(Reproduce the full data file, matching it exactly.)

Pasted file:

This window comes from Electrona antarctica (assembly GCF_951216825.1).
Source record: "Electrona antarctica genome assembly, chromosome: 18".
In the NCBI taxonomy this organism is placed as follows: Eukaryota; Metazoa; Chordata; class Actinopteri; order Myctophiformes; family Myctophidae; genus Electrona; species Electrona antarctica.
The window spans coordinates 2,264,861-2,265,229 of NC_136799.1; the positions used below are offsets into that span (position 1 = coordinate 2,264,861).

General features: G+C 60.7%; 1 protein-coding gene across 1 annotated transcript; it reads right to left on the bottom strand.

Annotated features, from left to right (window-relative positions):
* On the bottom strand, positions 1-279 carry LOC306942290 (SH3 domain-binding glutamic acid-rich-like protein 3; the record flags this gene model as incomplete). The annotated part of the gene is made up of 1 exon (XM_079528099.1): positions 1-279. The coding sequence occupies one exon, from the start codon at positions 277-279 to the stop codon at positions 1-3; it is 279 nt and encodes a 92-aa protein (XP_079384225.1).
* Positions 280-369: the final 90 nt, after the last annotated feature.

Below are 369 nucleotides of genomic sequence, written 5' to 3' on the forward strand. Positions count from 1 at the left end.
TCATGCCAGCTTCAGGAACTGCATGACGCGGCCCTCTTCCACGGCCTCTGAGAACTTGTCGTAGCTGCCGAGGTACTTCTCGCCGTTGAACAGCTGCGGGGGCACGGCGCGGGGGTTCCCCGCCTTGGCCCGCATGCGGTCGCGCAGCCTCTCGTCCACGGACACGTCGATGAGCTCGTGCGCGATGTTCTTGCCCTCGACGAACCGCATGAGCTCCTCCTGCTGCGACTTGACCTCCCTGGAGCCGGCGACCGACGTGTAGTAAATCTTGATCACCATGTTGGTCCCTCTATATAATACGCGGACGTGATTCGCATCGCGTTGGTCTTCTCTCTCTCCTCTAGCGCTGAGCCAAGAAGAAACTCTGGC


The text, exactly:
This window comes from Electrona antarctica (assembly GCF_951216825.1).
Source record: "Electrona antarctica genome assembly, chromosome: 18".
In the NCBI taxonomy this organism is placed as follows: Eukaryota; Metazoa; Chordata; class Actinopteri; order Myctophiformes; family Myctophidae; genus Electrona; species Electrona antarctica.
The window spans coordinates 2,264,861-2,265,229 of NC_136799.1; the positions used below are offsets into that span (position 1 = coordinate 2,264,861).

General features: G+C 60.7%; 1 protein-coding gene across 1 annotated transcript; it reads right to left on the bottom strand.

Annotated features, from left to right (window-relative positions):
* On the bottom strand, positions 1-279 carry LOC306942290 (SH3 domain-binding glutamic acid-rich-like protein 3; the record flags this gene model as incomplete). The annotated part of the gene is made up of 1 exon (XM_079528099.1): positions 1-279. The coding sequence occupies one exon, from the start codon at positions 277-279 to the stop codon at positions 1-3; it is 279 nt and encodes a 92-aa protein (XP_079384225.1).
* Positions 280-369: the final 90 nt, after the last annotated feature.

Below are 369 nucleotides of genomic sequence, written 5' to 3' on the forward strand. Positions count from 1 at the left end.
TCATGCCAGCTTCAGGAACTGCATGACGCGGCCCTCTTCCACGGCCTCTGAGAACTTGTCGTAGCTGCCGAGGTACTTCTCGCCGTTGAACAGCTGCGGGGGCACGGCGCGGGGGTTCCCCGCCTTGGCCCGCATGCGGTCGCGCAGCCTCTCGTCCACGGACACGTCGATGAGCTCGTGCGCGATGTTCTTGCCCTCGACGAACCGCATGAGCTCCTCCTGCTGCGACTTGACCTCCCTGGAGCCGGCGACCGACGTGTAGTAAATCTTGATCACCATGTTGGTCCCTCTATATAATACGCGGACGTGATTCGCATCGCGTTGGTCTTCTCTCTCTCCTCTAGCGCTGAGCCAAGAAGAAACTCTGGC